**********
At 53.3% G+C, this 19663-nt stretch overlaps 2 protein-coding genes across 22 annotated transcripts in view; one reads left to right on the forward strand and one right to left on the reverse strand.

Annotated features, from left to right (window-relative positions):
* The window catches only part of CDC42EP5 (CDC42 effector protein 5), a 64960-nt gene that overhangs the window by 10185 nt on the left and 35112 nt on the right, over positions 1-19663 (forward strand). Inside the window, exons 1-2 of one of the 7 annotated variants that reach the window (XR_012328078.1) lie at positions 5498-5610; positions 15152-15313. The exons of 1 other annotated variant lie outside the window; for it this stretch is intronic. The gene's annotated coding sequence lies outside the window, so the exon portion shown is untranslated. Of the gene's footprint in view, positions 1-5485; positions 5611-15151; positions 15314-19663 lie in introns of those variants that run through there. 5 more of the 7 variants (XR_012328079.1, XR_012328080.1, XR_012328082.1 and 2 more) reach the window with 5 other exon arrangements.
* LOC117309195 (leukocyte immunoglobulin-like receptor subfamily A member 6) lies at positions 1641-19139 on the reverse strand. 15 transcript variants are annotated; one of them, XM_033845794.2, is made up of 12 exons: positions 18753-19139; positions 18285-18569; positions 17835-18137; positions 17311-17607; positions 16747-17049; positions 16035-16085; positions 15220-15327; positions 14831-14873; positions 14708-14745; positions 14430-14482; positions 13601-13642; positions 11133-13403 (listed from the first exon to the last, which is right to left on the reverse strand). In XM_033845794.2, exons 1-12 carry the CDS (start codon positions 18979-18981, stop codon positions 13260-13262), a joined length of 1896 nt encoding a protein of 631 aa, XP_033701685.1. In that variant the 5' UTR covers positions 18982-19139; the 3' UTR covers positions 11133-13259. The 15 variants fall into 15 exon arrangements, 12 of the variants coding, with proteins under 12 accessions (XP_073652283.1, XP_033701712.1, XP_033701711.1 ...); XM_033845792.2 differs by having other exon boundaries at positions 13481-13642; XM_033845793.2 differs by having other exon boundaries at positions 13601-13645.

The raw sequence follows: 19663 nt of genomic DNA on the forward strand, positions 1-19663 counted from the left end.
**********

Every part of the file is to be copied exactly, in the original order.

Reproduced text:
At 53.3% G+C, this 19663-nt stretch overlaps 2 protein-coding genes across 22 annotated transcripts in view; one reads left to right on the forward strand and one right to left on the reverse strand.

Annotated features, from left to right (window-relative positions):
* The window catches only part of CDC42EP5 (CDC42 effector protein 5), a 64960-nt gene that overhangs the window by 10185 nt on the left and 35112 nt on the right, over positions 1-19663 (forward strand). Inside the window, exons 1-2 of one of the 7 annotated variants that reach the window (XR_012328078.1) lie at positions 5498-5610; positions 15152-15313. The exons of 1 other annotated variant lie outside the window; for it this stretch is intronic. The gene's annotated coding sequence lies outside the window, so the exon portion shown is untranslated. Of the gene's footprint in view, positions 1-5485; positions 5611-15151; positions 15314-19663 lie in introns of those variants that run through there. 5 more of the 7 variants (XR_012328079.1, XR_012328080.1, XR_012328082.1 and 2 more) reach the window with 5 other exon arrangements.
* LOC117309195 (leukocyte immunoglobulin-like receptor subfamily A member 6) lies at positions 1641-19139 on the reverse strand. 15 transcript variants are annotated; one of them, XM_033845794.2, is made up of 12 exons: positions 18753-19139; positions 18285-18569; positions 17835-18137; positions 17311-17607; positions 16747-17049; positions 16035-16085; positions 15220-15327; positions 14831-14873; positions 14708-14745; positions 14430-14482; positions 13601-13642; positions 11133-13403 (listed from the first exon to the last, which is right to left on the reverse strand). In XM_033845794.2, exons 1-12 carry the CDS (start codon positions 18979-18981, stop codon positions 13260-13262), a joined length of 1896 nt encoding a protein of 631 aa, XP_033701685.1. In that variant the 5' UTR covers positions 18982-19139; the 3' UTR covers positions 11133-13259. The 15 variants fall into 15 exon arrangements, 12 of the variants coding, with proteins under 12 accessions (XP_073652283.1, XP_033701712.1, XP_033701711.1 ...); XM_033845792.2 differs by having other exon boundaries at positions 13481-13642; XM_033845793.2 differs by having other exon boundaries at positions 13601-13645.

The raw sequence follows: 19663 nt of genomic DNA on the forward strand, positions 1-19663 counted from the left end.